Supreme Court Minister Olga Sánchez Cordero ordered the suspension of the presidential decree issued on Sept. 2 that would have accelerated the transition to digital TV in Mexico to 2015 from 2021. Sánchez was acting on a petition by the Congress to rule on the constitutional issues. Speaking at a business forum, President Calderón said, “We are pushing forward, with determination, and despite the resistance, for the transition to digital television in Mexico, in order to … give higher quality and more options to consumers.” The full court could take many months before ruling on the substance of the constitutional controversy. (Reforma 10/26)
As expected, the Chamber of Deputies voted to approve the Revenue Law leaving the value added tax rate unchanged at 16%, by a vote of 354-81-4. The PRD, PT and Converagencia voted against, as did a handful of dissident PRIistas. The Chamber voted a Ps. 7 per pack increase in the cigarette tax, and a 25% tax on energy drinks. At the same time, the Chamber increased the estimated growth rate of the economy and price of oil, and the target deficit (to 0.5% of GDP), which will increase the total revenue pie by Ps. 60 billion pesos. The package now goes to the Senate for final approval.(Universal 10/20)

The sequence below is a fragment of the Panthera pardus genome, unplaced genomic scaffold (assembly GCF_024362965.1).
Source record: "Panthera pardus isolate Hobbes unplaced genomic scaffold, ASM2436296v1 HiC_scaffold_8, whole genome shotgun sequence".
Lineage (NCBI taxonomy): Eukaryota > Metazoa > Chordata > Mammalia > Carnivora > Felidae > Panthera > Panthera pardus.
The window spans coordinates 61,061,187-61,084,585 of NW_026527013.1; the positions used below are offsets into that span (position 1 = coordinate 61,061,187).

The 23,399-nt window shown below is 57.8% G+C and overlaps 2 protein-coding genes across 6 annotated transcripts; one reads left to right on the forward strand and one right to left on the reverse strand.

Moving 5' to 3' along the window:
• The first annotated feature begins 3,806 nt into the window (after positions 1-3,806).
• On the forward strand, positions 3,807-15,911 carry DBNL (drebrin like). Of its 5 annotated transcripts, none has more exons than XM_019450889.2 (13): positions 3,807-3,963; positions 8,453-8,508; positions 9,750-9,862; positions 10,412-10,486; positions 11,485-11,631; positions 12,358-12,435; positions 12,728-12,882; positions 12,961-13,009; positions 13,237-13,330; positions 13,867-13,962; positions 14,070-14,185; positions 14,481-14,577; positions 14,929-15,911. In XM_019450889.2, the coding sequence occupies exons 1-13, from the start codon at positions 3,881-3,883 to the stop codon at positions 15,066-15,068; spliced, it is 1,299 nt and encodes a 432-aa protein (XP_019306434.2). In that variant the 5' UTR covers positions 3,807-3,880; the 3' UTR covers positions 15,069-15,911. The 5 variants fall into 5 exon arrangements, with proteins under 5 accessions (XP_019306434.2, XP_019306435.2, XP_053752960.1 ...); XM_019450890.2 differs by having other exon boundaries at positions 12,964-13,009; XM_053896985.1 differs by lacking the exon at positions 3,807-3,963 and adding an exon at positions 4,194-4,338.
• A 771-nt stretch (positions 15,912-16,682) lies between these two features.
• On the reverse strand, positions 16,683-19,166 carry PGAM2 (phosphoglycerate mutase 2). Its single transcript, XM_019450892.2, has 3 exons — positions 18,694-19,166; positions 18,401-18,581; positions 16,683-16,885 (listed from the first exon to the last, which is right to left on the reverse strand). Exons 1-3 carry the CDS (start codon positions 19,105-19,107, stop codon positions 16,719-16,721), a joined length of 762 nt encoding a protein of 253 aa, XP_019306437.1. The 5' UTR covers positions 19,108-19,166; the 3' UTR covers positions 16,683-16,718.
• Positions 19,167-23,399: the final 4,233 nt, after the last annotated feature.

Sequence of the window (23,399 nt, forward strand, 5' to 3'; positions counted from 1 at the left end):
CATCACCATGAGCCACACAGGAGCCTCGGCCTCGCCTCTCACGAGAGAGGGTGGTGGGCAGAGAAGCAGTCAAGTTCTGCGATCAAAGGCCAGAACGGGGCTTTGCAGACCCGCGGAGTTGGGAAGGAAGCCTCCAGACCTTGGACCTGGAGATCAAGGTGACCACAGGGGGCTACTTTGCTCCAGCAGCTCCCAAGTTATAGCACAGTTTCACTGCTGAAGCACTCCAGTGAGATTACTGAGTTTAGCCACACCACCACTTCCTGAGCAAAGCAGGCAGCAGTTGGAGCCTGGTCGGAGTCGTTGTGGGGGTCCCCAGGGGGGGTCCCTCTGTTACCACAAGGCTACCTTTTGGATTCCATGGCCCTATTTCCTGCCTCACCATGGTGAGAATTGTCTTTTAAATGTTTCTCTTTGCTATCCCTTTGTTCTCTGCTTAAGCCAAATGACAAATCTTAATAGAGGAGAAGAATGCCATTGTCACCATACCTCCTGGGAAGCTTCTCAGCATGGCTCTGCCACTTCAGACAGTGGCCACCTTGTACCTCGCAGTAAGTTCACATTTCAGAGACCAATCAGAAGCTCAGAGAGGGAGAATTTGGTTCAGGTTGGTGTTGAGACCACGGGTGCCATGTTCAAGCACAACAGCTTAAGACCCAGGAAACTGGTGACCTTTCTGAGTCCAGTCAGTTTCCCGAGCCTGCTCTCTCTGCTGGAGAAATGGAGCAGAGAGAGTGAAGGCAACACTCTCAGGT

By a vote of 85-8, the Senate approved the Law on Public-Private Partnerships that had been proposed by the Executive last November and has been pending a vote since April. The law modernizes the framework for so-called PPPs, whereby the private sector provides services under long term concessions that are normally considered to be public sector responsibilities, such as operating tollroads, ports, and municipal water systems. While Mexico has undertaken a large number of PPPs since the beginning of the Calderón government, participants have been looking for modernization of the legal framework. The law now goes to the Chamber of Deputies. (Reforma 10/12)